The relationship between neonatal encephalopathy and maternal postpartum depression

Andrea Laudi, Eric Peeples

Research output: Contribution to journalArticle

Abstract

Purpose: Neonatal hypoxic–ischemic encephalopathy (HIE) is a type of brain injury resulting from insufficient oxygen and blood supply. The standard treatment for HIE is therapeutic hypothermia (TH), which involves a 72-h period of hypothermia, during which time the infant is isolated from his/her parents. The primary objective of this study was to assess the effects of the diagnosis of neonatal encephalopathy and subsequent separation on rates of maternal postpartum depression (PPD) as compared to other hospitalized infants. Materials and methods: Case-control analysis of newborns admitted to the neonatal intensive care unit from 2015 to 2018 was carried out. Maternal PPD symptoms were determined by the Edinburgh Postnatal Depression Scale (EPDS). Demographics, diagnoses, and outcomes were abstracted from clinical records. Associations between EPDS scores and HIE diagnosis and severity, insurance type, marital status, markers of overall illness severity, and the need for neonatal transport were evaluated. Student’s t-test and Fisher’s exact test were used to compare differences in continuous and categorical variables, respectively. A multiple regression model was used to adjust for markers of illness severity. Results: The study found no association between EPDS scores and marital status, overall illness severity, or the need for transport. A trend toward higher EPDS scores was noted in mothers of infants with HIE versus other admission diagnoses (21 versus 10%, p =.09). A similar trend was seen in mothers of infants with severe versus moderate encephalopathy (30 versus 7%, p =.12). Mothers of infants with no insurance (20%) or Medicaid (16%) had higher rates of PPD than those with private (6%) or military insurance (6%) (p =.02). Conclusions: Mothers of infants with HIE are at high risk for PPD, which may be in part related to TH interfering with maternal–infant bonding. These findings support the need for continued universal depression screening with investigation of new methods to reduce stress and improve the bonding experience during and after TH.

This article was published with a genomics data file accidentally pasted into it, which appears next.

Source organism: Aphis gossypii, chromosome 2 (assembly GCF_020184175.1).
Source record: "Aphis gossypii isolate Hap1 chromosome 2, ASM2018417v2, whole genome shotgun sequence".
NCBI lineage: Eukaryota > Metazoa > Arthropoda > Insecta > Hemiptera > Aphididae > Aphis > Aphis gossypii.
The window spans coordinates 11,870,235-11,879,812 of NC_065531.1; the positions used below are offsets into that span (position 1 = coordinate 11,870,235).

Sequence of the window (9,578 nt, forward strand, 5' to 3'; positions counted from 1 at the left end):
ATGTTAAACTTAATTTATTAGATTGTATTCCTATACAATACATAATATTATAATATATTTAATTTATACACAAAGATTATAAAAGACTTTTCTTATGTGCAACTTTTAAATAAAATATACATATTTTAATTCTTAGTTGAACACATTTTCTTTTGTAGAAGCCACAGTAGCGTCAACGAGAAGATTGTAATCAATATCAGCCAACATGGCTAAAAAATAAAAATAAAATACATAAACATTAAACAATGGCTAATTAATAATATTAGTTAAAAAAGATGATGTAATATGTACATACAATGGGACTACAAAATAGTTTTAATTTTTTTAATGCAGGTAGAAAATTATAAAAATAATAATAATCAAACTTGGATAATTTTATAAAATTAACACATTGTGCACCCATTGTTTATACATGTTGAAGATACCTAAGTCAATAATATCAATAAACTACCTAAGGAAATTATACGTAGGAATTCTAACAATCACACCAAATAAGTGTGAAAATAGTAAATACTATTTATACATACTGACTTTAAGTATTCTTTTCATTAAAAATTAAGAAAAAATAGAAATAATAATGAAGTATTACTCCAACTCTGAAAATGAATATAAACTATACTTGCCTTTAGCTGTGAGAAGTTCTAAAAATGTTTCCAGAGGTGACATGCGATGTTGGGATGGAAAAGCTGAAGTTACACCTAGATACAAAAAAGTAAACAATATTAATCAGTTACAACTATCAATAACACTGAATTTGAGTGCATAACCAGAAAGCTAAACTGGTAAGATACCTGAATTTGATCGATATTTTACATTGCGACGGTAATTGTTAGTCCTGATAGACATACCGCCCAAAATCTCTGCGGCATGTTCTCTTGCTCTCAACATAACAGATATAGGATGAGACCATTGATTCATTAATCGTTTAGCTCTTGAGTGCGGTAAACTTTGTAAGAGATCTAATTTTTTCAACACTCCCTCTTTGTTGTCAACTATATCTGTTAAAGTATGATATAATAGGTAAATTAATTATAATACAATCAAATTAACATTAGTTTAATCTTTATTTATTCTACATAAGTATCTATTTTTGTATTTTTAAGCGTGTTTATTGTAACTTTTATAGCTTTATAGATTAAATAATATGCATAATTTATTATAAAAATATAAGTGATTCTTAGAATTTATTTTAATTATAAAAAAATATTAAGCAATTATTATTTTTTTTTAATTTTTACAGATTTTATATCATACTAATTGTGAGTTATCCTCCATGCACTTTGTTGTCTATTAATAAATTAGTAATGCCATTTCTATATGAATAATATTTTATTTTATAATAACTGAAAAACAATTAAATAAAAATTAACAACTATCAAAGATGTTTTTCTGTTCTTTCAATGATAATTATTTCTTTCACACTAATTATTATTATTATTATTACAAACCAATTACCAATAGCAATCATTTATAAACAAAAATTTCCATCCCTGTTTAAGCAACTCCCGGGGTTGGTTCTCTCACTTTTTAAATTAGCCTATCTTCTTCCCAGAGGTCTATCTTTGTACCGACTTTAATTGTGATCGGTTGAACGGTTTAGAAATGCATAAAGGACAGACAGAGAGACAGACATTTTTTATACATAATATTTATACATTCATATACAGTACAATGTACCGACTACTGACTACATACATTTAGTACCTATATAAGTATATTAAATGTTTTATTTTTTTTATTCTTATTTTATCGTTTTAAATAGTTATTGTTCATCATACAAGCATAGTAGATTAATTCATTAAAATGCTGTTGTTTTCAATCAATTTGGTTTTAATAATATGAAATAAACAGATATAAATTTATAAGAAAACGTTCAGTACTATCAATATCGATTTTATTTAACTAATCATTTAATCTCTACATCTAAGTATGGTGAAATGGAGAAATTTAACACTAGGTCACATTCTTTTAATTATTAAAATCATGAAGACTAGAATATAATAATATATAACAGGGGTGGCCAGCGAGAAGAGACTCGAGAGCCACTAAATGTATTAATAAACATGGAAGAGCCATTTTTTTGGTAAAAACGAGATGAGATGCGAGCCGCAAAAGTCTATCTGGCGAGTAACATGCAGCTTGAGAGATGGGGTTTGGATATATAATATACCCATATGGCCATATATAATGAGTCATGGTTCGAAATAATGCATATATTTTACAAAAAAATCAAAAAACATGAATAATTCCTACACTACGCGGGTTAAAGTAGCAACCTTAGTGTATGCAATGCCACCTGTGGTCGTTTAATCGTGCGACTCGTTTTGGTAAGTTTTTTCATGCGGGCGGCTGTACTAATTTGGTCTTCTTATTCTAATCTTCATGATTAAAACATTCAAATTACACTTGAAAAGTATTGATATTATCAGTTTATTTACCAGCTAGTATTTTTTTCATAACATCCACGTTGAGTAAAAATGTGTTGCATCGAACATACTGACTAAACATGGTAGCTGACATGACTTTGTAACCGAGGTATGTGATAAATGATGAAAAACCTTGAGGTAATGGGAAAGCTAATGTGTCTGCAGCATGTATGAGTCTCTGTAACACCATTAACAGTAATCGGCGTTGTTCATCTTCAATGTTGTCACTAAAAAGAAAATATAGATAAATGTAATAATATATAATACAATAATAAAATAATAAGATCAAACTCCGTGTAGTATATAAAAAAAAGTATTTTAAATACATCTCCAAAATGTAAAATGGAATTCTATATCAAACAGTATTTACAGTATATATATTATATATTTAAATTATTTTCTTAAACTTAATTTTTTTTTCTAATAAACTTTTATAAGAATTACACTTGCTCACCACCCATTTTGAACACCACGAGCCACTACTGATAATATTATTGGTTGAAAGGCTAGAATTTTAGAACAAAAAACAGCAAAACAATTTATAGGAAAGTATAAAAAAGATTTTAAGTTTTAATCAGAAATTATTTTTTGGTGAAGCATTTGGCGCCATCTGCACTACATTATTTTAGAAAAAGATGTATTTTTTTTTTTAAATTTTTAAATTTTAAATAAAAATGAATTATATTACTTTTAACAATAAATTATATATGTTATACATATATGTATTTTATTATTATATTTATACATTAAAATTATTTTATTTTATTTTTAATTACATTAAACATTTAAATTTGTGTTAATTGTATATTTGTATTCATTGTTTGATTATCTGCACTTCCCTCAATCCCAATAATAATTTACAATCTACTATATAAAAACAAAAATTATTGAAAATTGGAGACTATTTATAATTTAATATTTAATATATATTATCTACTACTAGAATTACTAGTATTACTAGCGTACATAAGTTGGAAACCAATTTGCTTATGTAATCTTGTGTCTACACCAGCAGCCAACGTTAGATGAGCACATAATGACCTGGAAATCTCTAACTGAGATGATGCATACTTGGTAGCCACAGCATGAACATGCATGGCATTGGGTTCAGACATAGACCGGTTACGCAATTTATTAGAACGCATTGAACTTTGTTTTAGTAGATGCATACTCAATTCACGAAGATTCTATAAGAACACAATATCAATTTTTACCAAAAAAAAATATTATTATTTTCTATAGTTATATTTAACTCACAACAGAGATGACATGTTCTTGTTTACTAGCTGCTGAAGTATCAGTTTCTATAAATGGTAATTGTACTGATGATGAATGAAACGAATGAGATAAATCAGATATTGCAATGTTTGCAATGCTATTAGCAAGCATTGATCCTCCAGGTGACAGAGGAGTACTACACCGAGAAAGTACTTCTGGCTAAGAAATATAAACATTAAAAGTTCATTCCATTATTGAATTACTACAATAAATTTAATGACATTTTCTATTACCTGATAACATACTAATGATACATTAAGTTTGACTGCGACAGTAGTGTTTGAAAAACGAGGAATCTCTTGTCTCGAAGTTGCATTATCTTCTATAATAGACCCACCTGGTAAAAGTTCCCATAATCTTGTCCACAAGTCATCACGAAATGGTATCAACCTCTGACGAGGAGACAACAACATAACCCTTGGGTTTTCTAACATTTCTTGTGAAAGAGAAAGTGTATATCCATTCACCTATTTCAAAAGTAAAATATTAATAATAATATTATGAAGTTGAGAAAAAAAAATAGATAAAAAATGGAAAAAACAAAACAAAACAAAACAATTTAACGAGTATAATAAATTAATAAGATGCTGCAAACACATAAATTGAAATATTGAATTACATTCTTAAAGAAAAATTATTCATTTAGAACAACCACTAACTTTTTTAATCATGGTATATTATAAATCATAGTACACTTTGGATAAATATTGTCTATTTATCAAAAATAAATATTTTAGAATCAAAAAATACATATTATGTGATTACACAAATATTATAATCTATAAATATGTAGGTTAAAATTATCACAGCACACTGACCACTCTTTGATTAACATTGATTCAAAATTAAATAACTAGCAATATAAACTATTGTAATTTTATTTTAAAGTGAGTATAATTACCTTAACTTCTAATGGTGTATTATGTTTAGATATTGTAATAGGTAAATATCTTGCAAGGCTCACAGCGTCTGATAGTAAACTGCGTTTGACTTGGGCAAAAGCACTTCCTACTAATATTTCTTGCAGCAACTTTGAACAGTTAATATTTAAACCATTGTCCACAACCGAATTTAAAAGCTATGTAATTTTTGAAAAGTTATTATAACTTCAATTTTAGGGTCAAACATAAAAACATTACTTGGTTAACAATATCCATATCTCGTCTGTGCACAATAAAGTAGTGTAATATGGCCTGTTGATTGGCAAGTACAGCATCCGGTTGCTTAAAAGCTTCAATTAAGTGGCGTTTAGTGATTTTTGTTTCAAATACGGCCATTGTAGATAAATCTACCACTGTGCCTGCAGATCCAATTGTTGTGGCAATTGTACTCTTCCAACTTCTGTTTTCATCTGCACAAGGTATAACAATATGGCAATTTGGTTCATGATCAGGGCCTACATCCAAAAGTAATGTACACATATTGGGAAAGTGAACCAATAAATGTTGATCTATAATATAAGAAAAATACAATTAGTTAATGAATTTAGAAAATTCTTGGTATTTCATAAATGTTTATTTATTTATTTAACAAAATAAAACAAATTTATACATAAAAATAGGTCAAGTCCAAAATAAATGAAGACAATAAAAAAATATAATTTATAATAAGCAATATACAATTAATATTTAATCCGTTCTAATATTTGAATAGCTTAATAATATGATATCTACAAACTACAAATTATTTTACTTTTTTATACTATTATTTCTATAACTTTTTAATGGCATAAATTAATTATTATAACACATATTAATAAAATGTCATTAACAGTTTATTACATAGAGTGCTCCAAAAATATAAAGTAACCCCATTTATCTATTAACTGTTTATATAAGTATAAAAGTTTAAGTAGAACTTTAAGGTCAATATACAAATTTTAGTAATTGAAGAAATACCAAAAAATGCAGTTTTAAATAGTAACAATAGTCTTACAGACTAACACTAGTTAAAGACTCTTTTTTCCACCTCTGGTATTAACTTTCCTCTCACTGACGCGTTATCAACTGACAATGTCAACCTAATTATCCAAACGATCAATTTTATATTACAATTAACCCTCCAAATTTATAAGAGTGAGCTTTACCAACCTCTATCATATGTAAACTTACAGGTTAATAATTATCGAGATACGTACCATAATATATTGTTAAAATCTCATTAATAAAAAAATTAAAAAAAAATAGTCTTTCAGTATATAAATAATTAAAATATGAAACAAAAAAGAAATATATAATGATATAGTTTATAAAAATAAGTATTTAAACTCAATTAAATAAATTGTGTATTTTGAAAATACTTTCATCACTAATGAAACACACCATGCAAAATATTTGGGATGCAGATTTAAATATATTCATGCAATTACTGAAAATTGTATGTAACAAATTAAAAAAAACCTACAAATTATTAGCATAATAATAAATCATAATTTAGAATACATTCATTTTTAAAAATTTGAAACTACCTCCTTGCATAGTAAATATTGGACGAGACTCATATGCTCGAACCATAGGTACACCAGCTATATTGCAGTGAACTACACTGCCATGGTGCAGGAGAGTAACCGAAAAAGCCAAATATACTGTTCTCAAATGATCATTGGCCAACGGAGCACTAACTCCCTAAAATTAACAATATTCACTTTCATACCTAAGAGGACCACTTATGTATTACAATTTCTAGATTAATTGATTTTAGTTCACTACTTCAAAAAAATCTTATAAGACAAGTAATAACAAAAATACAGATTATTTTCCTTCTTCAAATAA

Original languageEnglish (US)
JournalJournal of Maternal-Fetal and Neonatal Medicine
DOIs
StatePublished - Jan 1 2019

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Postpartum Depression
Brain Diseases
Mothers
Induced Hypothermia
Marital Status
Insurance
Insurance Coverage
Neonatal Intensive Care Units
Medicaid
Hypothermia
Brain Injuries
Parents
Demography
Newborn Infant
Depression
Students
Oxygen

Keywords

  • Edinburgh Postnatal Depression Scale
  • hypothermia
  • insurance
  • neonatal intensive care

ASJC Scopus subject areas

  • Pediatrics, Perinatology, and Child Health
  • Obstetrics and Gynecology

Cite this

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title = "The relationship between neonatal encephalopathy and maternal postpartum depression",